In 1979 I walked into a bank in Vancouver to exchange some British bank notes for Canadian currency.
I took my dollars along with my passport and receipt, stopping only to put my money into my wallet.
It was then that I noticed that the rate of exchange was slightly lower for the Scottish pounds that I’d handed over than for the British.
I couldn’t help but return to the counter to ask why, or if a slight error had been made. After all, surely a pound is a pound no matter from where in the UK it originated: or so I’d been led to believe.
The man behind the counter checked and assured me the rate they’d given was exactly right.
A Scottish pound in 1979 had a lesser value than that of its British counterpart.
This must have had a memorable effect on me as I’ve kept that receipt from that day to this. The irony of having a Canadian as the head of the Bank of England is not lost on me.
Scottish bank notes were a familiar sight for me due mostly to the high proportion of Scots who lived in Corby.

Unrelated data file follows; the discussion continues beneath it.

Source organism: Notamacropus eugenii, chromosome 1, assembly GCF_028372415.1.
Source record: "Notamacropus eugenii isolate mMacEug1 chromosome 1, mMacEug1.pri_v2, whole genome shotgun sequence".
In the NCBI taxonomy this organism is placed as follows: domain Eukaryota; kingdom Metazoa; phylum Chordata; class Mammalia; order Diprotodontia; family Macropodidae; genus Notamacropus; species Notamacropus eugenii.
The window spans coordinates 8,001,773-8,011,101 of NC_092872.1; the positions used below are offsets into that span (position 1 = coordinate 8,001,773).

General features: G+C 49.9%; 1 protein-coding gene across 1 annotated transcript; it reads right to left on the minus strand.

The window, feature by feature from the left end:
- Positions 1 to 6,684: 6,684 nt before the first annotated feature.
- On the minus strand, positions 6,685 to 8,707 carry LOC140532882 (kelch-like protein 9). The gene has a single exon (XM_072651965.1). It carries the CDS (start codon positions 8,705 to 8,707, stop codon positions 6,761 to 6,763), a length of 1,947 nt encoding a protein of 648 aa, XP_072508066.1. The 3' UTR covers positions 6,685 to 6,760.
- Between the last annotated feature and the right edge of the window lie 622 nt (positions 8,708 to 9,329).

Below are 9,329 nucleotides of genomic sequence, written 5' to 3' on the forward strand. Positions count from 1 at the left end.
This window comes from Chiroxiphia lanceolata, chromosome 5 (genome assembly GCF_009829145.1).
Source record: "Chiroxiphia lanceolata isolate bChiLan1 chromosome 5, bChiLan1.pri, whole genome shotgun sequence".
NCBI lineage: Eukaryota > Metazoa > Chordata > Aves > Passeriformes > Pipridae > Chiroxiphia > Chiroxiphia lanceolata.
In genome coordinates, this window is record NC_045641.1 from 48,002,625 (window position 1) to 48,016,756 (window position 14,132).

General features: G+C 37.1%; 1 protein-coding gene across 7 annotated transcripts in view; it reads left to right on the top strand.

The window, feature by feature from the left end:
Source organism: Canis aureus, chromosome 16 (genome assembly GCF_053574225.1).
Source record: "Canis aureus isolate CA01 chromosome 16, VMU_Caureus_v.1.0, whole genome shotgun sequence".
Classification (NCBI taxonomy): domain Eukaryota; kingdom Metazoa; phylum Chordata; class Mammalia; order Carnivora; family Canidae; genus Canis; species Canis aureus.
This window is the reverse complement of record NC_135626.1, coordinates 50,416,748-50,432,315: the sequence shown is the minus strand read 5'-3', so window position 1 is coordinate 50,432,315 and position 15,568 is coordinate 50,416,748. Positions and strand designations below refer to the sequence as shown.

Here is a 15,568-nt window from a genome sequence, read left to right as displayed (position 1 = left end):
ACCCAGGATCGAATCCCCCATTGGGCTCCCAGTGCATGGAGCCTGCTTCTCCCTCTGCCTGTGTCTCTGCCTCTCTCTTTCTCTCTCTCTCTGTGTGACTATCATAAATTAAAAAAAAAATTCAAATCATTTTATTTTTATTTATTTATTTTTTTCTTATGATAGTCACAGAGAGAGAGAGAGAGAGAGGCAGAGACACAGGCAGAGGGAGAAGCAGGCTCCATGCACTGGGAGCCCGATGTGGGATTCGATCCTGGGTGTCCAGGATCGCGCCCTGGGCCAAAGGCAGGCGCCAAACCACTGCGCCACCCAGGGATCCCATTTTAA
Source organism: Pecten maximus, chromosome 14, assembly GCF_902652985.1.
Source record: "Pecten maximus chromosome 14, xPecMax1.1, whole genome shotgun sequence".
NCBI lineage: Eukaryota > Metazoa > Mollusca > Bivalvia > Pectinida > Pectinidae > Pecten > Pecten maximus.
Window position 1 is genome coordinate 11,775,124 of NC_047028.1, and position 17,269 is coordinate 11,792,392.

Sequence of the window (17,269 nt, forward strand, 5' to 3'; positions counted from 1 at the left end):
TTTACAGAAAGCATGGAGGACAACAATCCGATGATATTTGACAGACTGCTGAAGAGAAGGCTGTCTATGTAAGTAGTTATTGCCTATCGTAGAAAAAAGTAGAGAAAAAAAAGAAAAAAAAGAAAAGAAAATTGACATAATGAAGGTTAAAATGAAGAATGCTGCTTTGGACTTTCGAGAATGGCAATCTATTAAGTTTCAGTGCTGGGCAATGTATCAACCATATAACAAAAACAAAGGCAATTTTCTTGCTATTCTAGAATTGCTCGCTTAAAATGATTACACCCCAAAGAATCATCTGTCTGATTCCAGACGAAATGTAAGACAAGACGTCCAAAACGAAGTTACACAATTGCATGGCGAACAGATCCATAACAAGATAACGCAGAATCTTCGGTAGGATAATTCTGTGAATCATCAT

It was quite ordinary to get Scottish notes in one’s change and think nothing of it: though traders in other parts of England were less keen to accept them as payment being unfamiliar with the portrait of Lord Ilay instead of that of Her Majesty the Queen or Sir Isaac Newton.
My thoughts of a Scottish currency have been revived in light of the row now brewing in the debate over Scottish independence and its wish to maintain the pound.
Incidentally, before Scotland unified with England in 1707, the “Pound Scots” was the unit of currency in the Kingdom of Scotland, having been introduced by King David I during the 12th century, based on the model of English and French currency.
Perhaps all Scotland needs is the reintroduction of its Royal family.